No Water Can Save Us Now

The Raging Australian Bushfires that are pulling together nature and humans in a fight for safety and conservation.


Ruby Moley, Staff Writer

The smoke conceals the light from entering as it creates an impermeable, dark cloud. The burnt smell of wood and life trickles through every crack of structures. The red flurries—inescapable threats— hand over no mercy as they strike through the homes of those close to nature and more civilized. They leave black, empty, destructed paths as they redeem their victims. The koalas can’t crawl fast enough, the kangaroos’ stamina isn’t infinite, and the people of Australia cannot pick up their homes to flee. The ruthless wildfires of the Down Under are a serious issue. 

Smoke covering Australia due to bushfires, as seen from space satellites. (

With familiarity to California’s seemingly endless burnings, a similarity can be observed in Australia’s wildfire crisis. The season of the flames seems endless as nothing stops their continuation to scorch. So far, a total of 12.35 million acres have been burned relentlessly (Time Magazine: Gunia and Law). On top of this, 33 human lives have been lost and over 1 billion animals have been predicted to have lost their life (BBC). 


Australians have been primed to situations like these, having a fire season every year during Australian summer and peaking during January. Causes for the fires range from human fault, storms, droughts and more (CNN). But for animals, every fire is a serious threat, the current bushfires being catastrophic and life changing for woodland creatures. Left and right, the habitats in Australia’s abundant forests are falling as ecosystems collapse with the flames. 


According to BBC, 113 animal species currently “need emergency help”—animals that had stability before the fires blew through. Pugh’s frogs, Blue Mountains Water Shrinks, and Kangaroos are among the species hardest hit, labeled as being on “imminent risk of extinction”. Koalas, one of the slower moving inhabitants of Australia’s wildlife, took a loss of ⅓ of their population. 


In total, the number of species hit are 20 reptiles, 5 invertebrates, 13 birds, 19 mammals, 22 crayfish, and 17 fish, according to the Wildlife & Threatened Species Bushfire Recovery Expert Panel.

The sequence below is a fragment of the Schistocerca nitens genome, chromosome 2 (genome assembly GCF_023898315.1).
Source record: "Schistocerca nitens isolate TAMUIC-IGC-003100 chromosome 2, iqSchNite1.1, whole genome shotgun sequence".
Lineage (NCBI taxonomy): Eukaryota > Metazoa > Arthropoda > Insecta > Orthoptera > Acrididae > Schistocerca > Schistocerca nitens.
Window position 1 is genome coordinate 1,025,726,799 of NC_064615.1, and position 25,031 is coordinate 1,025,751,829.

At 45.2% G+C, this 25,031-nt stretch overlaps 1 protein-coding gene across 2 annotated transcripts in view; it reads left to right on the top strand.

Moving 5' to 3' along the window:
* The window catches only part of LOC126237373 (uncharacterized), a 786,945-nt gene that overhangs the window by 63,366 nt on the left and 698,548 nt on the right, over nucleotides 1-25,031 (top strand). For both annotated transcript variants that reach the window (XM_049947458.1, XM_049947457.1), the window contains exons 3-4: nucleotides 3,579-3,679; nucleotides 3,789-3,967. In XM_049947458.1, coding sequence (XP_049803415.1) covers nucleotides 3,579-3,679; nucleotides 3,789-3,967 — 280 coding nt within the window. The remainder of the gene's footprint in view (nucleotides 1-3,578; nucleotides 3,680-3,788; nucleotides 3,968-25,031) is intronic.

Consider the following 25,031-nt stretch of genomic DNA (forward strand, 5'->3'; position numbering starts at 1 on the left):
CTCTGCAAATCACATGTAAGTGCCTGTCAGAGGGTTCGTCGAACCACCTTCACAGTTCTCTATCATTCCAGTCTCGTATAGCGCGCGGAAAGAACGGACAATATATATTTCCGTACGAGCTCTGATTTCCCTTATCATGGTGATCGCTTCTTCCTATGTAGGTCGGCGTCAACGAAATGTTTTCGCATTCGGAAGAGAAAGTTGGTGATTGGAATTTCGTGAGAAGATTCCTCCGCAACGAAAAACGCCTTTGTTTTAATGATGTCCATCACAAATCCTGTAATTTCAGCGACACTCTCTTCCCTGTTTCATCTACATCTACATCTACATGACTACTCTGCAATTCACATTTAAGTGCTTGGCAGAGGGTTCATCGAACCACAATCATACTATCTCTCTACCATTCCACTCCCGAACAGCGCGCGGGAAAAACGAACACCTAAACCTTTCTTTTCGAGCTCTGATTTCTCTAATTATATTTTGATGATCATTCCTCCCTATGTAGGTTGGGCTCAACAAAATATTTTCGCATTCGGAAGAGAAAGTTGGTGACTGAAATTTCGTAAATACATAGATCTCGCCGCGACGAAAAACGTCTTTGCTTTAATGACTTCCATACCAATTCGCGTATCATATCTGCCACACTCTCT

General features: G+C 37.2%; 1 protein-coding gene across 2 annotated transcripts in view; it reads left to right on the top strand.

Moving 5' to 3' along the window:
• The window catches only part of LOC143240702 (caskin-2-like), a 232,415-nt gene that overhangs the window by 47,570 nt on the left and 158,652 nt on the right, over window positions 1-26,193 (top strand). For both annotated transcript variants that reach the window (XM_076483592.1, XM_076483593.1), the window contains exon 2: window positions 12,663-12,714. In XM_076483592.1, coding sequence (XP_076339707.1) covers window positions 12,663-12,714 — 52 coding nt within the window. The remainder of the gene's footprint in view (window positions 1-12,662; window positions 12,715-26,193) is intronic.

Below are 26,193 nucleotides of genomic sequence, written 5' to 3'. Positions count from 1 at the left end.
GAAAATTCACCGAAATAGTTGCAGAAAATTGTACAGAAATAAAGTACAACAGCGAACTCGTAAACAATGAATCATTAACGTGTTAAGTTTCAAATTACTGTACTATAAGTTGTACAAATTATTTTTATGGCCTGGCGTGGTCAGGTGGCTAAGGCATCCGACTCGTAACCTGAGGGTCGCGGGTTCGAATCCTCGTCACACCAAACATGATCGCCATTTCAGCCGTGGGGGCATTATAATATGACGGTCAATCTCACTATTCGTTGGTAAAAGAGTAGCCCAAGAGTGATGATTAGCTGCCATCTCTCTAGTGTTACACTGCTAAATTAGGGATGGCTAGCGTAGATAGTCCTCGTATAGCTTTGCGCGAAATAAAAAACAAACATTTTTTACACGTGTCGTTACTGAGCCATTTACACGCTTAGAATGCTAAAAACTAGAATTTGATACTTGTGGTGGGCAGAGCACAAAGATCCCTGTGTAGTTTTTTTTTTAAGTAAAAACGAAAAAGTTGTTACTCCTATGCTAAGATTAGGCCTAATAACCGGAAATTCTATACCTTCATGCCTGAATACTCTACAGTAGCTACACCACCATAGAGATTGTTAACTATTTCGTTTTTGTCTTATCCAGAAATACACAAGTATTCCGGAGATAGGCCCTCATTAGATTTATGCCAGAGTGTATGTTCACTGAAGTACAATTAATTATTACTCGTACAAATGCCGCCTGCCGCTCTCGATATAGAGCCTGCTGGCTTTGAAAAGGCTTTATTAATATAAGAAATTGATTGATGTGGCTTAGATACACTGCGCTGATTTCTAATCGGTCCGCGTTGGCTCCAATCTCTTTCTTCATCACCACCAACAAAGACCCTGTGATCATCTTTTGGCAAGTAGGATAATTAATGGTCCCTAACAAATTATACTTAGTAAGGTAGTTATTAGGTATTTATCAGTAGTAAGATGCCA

According to the government, no species have gotten to the point of extinction. However, habitat loss is the reason for concern on the topic of extinction. Almost all of the wildlife was hit with the “mammoth blazes” with a 30% of habitat. Because of the traumatizing impacts of these fires, animals have overcome their human fears. People living in the cities near forests inhabited by wildlife have reported animals sitting in front lawns and kangaroos in driveways and streets. 


A deceased kangaroo spotted on the side of a street that has been spray painted with a pink heart to indicate it’s been searched for signs of life. (Daily Mail)


Due to the large toll on the wild populations, many animal carcasses lie in civilized areas where they are found by those passing. The natural deaths or roadkill spotted have been noted to have spray paint covering their bodies in shapes of “colorful crosses and hearts”. 


Daily Mail has corrected the many myths lingering around the situation by stating that the markings indicate a rescuer having attended, checked for death, and checking for youth. After the assessment, they are laid to rest with the vibrant markings and await collection via animal services. 


One kangaroo inspected was found with joeys in its pouch, and without this trend surfacing, the innocent babes would have perished. These joeys were taken to the Dutch Thunder Wildlife Shelter in Victoria, making a difference in the toll. This action gives remorse and sympathy to the lives lost, all while drawing attention to the need for conservation and reconstruction efforts. By spreading the word, animals can be saved, and every little input helps. 


“More catastrophic than any simulation of our changing climate predicted,” said BBC. Climate change has a strong influence on the progress of the fires and their devastation. NBC states that the wildfire disaster in Australia is among just one of the warning signs that the rest of the world should turn their attention toward to learn about the daunting dangers Climate Change. 


Taming the flames isn’t just an employed firefighters effort—90% of the firefighters combatting the disaster are volunteers. In contrast to the United States, only 65% voluntarily join the effort (The Daily Campus). And as the bushfires endure, Dr. Sanderson, an expert interviewed by BBC, stated “the warmer it gets, the more uncertain things are going to be.” The fires have their own agenda separate from the attempts of firefighters and the community. 


The traumatic effects of the infernos onto the wildlife has yet to go unnoticed by conservation programs. Just in February  month, the road to recovery began as Australia pledged A$50 million (US$33 mil) towards wildlife and habitat recovery, according to BBC. The Daily Campus reports that many organizations like AU Red Cross, GIVIT, St. Vincent De Paul Society are accepting donations that could help fleeting families. By donating to these causes, you can help Australia recover from the terrible, uncontrollable disaster of wildfires.